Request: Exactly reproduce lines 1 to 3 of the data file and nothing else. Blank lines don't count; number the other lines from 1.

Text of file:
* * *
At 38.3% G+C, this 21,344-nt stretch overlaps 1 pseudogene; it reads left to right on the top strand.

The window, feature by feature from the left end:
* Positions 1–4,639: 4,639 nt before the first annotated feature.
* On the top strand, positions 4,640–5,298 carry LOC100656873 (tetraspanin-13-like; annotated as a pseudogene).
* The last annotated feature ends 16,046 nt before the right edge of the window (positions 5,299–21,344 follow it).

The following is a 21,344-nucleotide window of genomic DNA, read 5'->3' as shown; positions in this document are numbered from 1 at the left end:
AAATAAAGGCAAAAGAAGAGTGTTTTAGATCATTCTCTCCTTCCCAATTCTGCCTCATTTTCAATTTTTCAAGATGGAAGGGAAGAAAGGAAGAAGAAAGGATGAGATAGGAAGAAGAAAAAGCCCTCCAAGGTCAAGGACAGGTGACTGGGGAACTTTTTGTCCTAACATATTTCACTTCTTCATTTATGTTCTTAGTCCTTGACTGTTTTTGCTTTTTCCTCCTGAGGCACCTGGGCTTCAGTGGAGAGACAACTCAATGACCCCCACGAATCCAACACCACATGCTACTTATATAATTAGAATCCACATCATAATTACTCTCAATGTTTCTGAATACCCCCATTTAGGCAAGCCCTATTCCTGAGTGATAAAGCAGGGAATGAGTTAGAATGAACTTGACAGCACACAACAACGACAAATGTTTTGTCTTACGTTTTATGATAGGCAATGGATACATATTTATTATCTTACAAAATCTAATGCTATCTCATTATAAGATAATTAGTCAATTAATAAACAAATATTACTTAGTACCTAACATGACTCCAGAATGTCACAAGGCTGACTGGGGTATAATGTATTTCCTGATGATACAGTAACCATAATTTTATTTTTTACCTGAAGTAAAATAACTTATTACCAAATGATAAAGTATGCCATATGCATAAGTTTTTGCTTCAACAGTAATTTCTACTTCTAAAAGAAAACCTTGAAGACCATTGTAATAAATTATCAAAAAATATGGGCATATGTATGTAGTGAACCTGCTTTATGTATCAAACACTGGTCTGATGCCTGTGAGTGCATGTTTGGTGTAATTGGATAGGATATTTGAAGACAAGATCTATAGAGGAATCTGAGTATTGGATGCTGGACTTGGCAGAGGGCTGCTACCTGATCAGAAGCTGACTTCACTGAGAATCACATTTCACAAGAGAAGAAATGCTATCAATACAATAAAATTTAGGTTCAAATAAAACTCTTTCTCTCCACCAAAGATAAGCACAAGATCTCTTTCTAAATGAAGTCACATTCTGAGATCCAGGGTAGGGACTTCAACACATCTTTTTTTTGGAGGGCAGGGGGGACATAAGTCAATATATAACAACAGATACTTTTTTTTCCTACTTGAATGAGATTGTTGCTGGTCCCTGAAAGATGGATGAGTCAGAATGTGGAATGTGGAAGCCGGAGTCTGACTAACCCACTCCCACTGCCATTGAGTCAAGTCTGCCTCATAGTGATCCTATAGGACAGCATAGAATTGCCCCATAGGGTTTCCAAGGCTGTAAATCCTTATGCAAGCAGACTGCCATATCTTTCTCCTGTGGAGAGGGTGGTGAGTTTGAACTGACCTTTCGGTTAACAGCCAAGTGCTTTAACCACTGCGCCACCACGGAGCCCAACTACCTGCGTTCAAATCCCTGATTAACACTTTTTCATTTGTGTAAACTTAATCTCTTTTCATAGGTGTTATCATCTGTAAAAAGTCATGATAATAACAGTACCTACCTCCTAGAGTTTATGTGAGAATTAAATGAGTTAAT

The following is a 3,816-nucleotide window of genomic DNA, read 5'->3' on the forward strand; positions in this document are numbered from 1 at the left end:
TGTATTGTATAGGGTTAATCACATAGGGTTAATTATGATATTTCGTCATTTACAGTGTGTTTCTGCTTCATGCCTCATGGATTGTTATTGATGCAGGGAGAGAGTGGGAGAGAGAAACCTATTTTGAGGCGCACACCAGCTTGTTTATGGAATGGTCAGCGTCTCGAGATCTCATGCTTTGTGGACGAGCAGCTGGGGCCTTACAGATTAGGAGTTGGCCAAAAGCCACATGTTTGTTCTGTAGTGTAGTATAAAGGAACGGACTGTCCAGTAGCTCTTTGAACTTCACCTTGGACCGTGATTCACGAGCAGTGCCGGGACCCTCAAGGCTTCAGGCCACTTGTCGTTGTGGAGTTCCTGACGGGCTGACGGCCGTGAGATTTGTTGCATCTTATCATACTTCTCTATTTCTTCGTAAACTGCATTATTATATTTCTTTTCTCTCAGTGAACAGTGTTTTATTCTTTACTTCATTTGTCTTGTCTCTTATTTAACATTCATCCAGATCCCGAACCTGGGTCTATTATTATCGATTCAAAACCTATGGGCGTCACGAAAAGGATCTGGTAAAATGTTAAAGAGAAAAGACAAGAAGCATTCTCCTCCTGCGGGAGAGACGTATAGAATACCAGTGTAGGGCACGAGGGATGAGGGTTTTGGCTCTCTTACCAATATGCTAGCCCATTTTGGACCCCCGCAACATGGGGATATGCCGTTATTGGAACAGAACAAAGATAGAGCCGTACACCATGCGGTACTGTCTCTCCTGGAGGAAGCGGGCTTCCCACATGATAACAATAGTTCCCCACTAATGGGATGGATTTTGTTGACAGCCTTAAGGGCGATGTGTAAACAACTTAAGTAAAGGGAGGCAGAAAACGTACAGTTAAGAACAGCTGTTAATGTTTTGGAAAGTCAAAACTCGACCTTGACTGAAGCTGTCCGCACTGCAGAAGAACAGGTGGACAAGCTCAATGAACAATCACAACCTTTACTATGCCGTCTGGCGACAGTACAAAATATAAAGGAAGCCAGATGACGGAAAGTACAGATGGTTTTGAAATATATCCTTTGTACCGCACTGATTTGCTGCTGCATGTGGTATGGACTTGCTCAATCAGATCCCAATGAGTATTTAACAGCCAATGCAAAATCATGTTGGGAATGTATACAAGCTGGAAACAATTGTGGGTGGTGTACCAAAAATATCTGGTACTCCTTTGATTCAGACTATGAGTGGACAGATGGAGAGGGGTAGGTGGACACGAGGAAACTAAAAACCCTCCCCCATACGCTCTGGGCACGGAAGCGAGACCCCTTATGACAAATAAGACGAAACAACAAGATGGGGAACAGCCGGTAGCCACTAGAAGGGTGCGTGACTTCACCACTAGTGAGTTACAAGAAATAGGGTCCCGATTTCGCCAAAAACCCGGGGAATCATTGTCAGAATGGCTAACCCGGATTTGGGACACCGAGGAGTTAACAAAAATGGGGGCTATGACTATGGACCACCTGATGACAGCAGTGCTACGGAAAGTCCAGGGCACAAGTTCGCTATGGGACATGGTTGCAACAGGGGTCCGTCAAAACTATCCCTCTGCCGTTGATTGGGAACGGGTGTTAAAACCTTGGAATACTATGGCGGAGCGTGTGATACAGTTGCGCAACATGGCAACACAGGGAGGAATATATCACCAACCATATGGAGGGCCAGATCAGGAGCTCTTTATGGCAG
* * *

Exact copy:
At 38.3% G+C, this 21,344-nt stretch overlaps 1 pseudogene; it reads left to right on the top strand.

The window, feature by feature from the left end:
* Positions 1–4,639: 4,639 nt before the first annotated feature.